Blockchain and Saudi seem to share a future together, as recent events show.
On April 23,24, Bizwingz Production House hosted Saudi Arabia’s very first blockchain conference, ‘Decoding Blockchain KSA 2018’.
The technology uses a digital ledger to effectively share and track information pertaining to contracts and transactions.
The records of these transactions are permanent, open, and secure.
In Saudi, real developments are taking place to cement that relationship and ensure the kingdom’s Vision 2030 is achieved.
Takreem El Tohamy General Manager, IBM MEA told Forbes ME that Saudi’s Vision 2030 is charting a new course for the Kingdom’s future.
“With aggressive steps being taken to stimulate the economy and diversify channels of revenue, the Gulf state is strongly positioned to become a global investment powerhouse in the next decade,” he said.
Encompassed in this vision is Saudi Arabia’s ambition to deliver an improved e-government, drive digital transformation and attract foreign investment. With a focus to also improve the Kingdom’s ease of doing business ranking, achieving these ambitions will require challenges to conventional practices, according to Tohamy.
Implementing modern technologies such as artificial intelligence, Internet of Things, and blockchain is core to enable this transformation.
“Furthermore, this path to digital transformation will play a fundamental role in shaping the way challenges such as competition, cost and budget pressures, changing citizen and resident demands, are undertaken. Blockchain, in particular, has the potential to transform government services while disrupting industries such as healthcare, education, banking, and real estate.”
There is a move on the part of regional governments to look at new models for national revenue through economic diversification planning.
Saudi has embarked on National Transformation Program (NTP) 2020 and Vision 2030 which will allow the country to decrease its reliance on oil, diversify its economy, and strengthen its regional and international position on different fronts.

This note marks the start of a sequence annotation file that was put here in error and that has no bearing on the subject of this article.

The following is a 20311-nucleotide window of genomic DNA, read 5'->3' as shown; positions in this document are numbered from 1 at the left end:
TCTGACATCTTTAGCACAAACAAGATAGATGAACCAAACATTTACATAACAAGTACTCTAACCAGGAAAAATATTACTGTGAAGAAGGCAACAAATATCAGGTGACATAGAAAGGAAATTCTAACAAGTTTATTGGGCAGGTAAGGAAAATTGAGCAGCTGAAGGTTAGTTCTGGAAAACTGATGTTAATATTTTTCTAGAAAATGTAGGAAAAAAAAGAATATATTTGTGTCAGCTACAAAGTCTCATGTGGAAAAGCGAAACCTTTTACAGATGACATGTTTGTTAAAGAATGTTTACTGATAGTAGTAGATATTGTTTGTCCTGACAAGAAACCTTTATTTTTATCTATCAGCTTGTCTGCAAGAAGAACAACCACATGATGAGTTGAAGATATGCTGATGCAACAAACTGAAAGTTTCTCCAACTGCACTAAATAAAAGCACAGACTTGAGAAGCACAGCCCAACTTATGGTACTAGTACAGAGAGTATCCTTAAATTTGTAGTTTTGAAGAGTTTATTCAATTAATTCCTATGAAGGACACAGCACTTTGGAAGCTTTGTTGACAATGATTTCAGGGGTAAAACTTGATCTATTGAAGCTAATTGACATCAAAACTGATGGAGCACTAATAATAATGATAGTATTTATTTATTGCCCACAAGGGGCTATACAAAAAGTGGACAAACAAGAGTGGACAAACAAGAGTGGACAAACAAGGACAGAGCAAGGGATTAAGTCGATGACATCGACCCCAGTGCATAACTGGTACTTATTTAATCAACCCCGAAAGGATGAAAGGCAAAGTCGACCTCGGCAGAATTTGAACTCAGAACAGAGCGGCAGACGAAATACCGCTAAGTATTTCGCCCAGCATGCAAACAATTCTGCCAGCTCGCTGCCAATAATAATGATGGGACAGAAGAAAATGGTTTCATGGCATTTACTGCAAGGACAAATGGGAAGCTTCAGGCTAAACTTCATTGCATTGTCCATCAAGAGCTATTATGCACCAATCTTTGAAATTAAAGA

“Through Vision 2030, Saudi Arabia is aspiring to progress from its current position as the 19th largest economy in the world into the top 15,” said Arab News.
“In addition, the government aims to increase non-oil revenues from around $43.2 billion in 2015 to $162billion by 2020, and 270 billion by 2030.”
New and emerging blockchain technologies are integral to supporting and realizing a Saudi digital economy while ensuring effective protection against rapidly evolving threats of data security and cybercrime, Arab News reported.
Moves along the ether
With massive national projects beginning to take shape, Riyadh Municipality today is embarking on a major government-based transformation led by blockchain, according to Tohamy.
IBM will work with digital solutions provider Elm to define a blockchain roadmap for the city of Riyadh to digitize citizen, resident, and government experiences and support the transformational objectives of Saudi Arabia’s Vision 2030.
With blockchain, international payment transaction processing and settlement can be reduced from days to near real-time, back office process costs can be reduced by up to 30%, and trade licenses for startups and permits can be issued in minutes rather than days.
“University degrees will be more credible with no room for forgery,” Tohamy said.
“Transactions can also be verified close to real-time making fraud and cybercrime almost impossible and the introduction of smart contracts will make reneging of contracts a thing of the past.”
The execution of blockchain is transforming industries across the world, infusing trust and reducing third-party involvement in financial transactions, supply chains, and internal government processes. Moreover, the implementation of blockchain is expected to bring about smarter and more cost-efficient business operations while eliminating the element of fraud.
“The Kingdom’s adoption of blockchain technology provides a significant development in this space as it supports their goals of becoming a digitized nation,” said Tohamy.
“This transformative technology naturally integrates with the Kingdom’s Vision 2030 journey as it is set to bolster its transformative endeavors and redefine the delivery of services to its citizens, businesses and to the rest of the world,” he concludes.